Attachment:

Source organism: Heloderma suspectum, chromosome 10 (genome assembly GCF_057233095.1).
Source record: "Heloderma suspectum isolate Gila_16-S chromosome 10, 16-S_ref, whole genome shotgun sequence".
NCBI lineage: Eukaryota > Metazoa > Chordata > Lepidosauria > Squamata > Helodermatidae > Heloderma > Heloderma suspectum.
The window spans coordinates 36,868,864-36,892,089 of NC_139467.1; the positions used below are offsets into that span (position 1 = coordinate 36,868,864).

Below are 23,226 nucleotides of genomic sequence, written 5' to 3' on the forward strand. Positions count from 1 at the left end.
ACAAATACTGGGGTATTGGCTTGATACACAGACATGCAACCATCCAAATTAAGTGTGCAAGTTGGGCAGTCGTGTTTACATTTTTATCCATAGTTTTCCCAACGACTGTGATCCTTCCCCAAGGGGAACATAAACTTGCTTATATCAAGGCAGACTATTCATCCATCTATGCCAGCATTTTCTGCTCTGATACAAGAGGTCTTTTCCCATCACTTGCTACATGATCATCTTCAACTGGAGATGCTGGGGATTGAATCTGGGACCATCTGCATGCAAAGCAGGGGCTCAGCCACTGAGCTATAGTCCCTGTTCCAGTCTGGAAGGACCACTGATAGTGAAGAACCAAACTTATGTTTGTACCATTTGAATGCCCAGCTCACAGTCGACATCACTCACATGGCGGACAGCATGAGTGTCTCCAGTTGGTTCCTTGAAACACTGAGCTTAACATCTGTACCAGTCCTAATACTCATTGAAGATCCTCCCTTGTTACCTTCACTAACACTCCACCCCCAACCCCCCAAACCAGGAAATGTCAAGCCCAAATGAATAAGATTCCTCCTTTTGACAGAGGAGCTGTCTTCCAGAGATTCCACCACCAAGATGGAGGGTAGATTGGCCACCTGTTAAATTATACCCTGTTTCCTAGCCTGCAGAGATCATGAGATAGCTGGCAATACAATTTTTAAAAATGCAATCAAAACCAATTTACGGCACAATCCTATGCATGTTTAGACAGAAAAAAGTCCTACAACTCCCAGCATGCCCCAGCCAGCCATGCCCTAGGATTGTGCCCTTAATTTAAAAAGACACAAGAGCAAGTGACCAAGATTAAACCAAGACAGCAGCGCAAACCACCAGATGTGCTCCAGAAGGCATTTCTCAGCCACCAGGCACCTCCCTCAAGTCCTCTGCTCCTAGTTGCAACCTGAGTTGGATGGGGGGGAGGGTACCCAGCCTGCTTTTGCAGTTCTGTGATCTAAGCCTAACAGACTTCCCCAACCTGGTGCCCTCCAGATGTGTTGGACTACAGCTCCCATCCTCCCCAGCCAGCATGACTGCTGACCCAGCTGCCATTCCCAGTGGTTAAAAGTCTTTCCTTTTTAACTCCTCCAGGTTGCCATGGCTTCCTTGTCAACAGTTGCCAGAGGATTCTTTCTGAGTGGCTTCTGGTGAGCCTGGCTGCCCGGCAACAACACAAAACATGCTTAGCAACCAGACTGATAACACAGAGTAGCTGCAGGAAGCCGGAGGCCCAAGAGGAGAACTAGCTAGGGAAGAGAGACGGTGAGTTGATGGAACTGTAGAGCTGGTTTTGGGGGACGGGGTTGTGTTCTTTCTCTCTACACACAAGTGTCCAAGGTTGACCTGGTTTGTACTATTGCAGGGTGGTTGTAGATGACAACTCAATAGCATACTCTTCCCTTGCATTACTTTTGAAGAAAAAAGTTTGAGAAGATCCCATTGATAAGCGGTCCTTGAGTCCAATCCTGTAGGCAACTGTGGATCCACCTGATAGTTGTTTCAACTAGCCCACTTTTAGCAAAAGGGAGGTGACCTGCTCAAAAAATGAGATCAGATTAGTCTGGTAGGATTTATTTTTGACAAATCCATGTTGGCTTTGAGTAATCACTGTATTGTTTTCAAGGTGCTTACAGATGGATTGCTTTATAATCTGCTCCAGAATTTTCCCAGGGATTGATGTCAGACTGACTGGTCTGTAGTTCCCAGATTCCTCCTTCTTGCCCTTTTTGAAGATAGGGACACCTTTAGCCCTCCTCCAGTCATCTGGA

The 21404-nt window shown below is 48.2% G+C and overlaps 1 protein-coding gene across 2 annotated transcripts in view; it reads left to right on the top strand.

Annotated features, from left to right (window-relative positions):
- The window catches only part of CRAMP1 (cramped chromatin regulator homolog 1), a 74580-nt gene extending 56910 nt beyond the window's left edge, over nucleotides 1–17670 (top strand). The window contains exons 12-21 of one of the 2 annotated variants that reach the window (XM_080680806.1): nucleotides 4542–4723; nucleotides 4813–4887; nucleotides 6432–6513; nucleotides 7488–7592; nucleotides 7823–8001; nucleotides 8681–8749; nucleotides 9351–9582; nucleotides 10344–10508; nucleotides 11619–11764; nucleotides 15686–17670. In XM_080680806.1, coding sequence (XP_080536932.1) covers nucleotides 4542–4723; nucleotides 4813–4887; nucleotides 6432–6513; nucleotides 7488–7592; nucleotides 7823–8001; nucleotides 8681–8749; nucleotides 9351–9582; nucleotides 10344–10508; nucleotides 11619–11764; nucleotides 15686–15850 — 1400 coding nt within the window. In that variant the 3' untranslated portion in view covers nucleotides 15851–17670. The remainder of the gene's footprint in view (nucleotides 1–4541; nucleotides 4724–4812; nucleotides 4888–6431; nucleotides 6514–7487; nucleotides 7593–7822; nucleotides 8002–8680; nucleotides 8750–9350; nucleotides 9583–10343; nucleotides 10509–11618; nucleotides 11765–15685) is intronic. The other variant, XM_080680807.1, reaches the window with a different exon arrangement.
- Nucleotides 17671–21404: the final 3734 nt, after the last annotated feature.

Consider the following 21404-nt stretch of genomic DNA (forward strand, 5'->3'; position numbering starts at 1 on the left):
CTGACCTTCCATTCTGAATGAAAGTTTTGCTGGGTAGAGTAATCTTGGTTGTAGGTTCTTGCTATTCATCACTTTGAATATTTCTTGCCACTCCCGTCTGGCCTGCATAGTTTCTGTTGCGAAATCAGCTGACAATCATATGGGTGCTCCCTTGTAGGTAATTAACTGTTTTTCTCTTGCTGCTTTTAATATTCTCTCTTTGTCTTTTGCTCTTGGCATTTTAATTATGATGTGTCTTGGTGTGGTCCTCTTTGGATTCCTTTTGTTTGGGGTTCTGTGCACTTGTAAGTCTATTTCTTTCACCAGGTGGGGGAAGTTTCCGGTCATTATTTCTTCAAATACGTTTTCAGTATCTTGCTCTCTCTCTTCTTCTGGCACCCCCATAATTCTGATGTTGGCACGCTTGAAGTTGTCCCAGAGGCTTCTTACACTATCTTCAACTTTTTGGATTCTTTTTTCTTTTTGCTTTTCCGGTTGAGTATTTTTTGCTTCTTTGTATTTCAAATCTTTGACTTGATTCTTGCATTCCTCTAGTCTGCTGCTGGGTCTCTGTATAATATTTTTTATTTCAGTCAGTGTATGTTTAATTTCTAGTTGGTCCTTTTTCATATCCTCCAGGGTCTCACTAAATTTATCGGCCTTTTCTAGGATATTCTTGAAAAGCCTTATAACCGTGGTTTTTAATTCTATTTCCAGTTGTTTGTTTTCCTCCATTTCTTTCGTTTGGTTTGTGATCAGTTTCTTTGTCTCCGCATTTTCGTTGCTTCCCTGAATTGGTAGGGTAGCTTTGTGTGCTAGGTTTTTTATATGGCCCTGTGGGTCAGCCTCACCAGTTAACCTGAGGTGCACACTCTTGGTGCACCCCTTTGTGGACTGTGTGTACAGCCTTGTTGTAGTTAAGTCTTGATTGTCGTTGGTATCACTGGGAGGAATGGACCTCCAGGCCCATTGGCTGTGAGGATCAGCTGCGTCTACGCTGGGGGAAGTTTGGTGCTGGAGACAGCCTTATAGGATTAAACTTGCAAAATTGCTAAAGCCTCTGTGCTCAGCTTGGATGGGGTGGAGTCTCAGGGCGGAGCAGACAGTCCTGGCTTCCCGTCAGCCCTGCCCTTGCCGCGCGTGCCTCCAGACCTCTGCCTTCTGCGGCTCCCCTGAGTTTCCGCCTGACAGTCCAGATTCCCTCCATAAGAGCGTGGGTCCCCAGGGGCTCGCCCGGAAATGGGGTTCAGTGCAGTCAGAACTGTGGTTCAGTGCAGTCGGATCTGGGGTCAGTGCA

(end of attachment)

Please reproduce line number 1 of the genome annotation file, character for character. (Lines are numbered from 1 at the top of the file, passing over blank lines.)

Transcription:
Source organism: Heloderma suspectum, chromosome 10 (genome assembly GCF_057233095.1).